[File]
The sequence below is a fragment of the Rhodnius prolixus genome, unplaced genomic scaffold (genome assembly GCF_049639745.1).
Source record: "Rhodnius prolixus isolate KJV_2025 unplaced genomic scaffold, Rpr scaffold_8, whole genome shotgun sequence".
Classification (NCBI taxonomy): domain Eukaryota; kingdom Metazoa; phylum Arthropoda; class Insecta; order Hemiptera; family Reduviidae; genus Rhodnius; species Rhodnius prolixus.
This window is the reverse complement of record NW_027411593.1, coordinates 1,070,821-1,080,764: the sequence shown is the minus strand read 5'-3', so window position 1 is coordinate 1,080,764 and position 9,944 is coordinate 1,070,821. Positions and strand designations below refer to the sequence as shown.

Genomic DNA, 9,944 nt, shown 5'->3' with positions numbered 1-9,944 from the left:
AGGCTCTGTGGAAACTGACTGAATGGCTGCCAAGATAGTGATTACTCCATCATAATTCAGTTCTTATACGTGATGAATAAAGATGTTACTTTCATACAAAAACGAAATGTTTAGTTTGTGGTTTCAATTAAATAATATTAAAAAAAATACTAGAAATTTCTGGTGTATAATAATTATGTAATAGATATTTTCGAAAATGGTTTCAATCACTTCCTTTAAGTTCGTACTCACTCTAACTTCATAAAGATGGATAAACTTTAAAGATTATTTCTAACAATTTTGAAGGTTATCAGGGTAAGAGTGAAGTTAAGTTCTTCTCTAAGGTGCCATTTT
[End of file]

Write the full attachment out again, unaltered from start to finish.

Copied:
The sequence below is a fragment of the Rhodnius prolixus genome, unplaced genomic scaffold (genome assembly GCF_049639745.1).
Source record: "Rhodnius prolixus isolate KJV_2025 unplaced genomic scaffold, Rpr scaffold_8, whole genome shotgun sequence".
Classification (NCBI taxonomy): domain Eukaryota; kingdom Metazoa; phylum Arthropoda; class Insecta; order Hemiptera; family Reduviidae; genus Rhodnius; species Rhodnius prolixus.
This window is the reverse complement of record NW_027411593.1, coordinates 1,070,821-1,080,764: the sequence shown is the minus strand read 5'-3', so window position 1 is coordinate 1,080,764 and position 9,944 is coordinate 1,070,821. Positions and strand designations below refer to the sequence as shown.

Genomic DNA, 9,944 nt, shown 5'->3' with positions numbered 1-9,944 from the left:
AGGCTCTGTGGAAACTGACTGAATGGCTGCCAAGATAGTGATTACTCCATCATAATTCAGTTCTTATACGTGATGAATAAAGATGTTACTTTCATACAAAAACGAAATGTTTAGTTTGTGGTTTCAATTAAATAATATTAAAAAAAATACTAGAAATTTCTGGTGTATAATAATTATGTAATAGATATTTTCGAAAATGGTTTCAATCACTTCCTTTAAGTTCGTACTCACTCTAACTTCATAAAGATGGATAAACTTTAAAGATTATTTCTAACAATTTTGAAGGTTATCAGGGTAAGAGTGAAGTTAAGTTCTTCTCTAAGGTGCCATTTT